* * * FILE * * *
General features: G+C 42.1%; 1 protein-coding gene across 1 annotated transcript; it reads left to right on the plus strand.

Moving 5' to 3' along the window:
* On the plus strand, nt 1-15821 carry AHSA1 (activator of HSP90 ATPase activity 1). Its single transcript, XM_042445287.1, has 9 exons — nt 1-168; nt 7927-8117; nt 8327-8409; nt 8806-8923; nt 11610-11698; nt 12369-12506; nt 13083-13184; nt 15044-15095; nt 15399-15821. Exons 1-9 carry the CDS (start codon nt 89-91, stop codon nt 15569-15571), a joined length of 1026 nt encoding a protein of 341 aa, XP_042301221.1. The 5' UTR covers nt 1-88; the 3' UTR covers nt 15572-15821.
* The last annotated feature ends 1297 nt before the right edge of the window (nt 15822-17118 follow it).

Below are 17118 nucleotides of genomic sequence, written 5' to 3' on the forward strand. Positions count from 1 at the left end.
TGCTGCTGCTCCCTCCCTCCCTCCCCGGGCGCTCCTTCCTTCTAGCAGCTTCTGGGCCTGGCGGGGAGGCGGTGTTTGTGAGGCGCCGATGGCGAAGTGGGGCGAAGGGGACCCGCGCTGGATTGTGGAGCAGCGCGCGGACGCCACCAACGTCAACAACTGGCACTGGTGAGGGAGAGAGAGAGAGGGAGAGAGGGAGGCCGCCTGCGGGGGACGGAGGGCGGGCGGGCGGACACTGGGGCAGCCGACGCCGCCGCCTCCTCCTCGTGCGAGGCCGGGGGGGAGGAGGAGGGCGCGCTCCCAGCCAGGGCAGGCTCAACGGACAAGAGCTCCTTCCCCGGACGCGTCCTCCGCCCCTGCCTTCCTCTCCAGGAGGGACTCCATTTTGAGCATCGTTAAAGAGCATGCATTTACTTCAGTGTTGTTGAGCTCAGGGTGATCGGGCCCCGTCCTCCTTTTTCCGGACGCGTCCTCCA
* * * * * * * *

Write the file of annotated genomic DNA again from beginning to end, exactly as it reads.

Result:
General features: G+C 42.1%; 1 protein-coding gene across 1 annotated transcript; it reads left to right on the plus strand.

Moving 5' to 3' along the window:
* On the plus strand, nt 1-15821 carry AHSA1 (activator of HSP90 ATPase activity 1). Its single transcript, XM_042445287.1, has 9 exons — nt 1-168; nt 7927-8117; nt 8327-8409; nt 8806-8923; nt 11610-11698; nt 12369-12506; nt 13083-13184; nt 15044-15095; nt 15399-15821. Exons 1-9 carry the CDS (start codon nt 89-91, stop codon nt 15569-15571), a joined length of 1026 nt encoding a protein of 341 aa, XP_042301221.1. The 5' UTR covers nt 1-88; the 3' UTR covers nt 15572-15821.
* The last annotated feature ends 1297 nt before the right edge of the window (nt 15822-17118 follow it).

Below are 17118 nucleotides of genomic sequence, written 5' to 3' on the forward strand. Positions count from 1 at the left end.
TGCTGCTGCTCCCTCCCTCCCTCCCCGGGCGCTCCTTCCTTCTAGCAGCTTCTGGGCCTGGCGGGGAGGCGGTGTTTGTGAGGCGCCGATGGCGAAGTGGGGCGAAGGGGACCCGCGCTGGATTGTGGAGCAGCGCGCGGACGCCACCAACGTCAACAACTGGCACTGGTGAGGGAGAGAGAGAGAGGGAGAGAGGGAGGCCGCCTGCGGGGGACGGAGGGCGGGCGGGCGGACACTGGGGCAGCCGACGCCGCCGCCTCCTCCTCGTGCGAGGCCGGGGGGGAGGAGGAGGGCGCGCTCCCAGCCAGGGCAGGCTCAACGGACAAGAGCTCCTTCCCCGGACGCGTCCTCCGCCCCTGCCTTCCTCTCCAGGAGGGACTCCATTTTGAGCATCGTTAAAGAGCATGCATTTACTTCAGTGTTGTTGAGCTCAGGGTGATCGGGCCCCGTCCTCCTTTTTCCGGACGCGTCCTCCA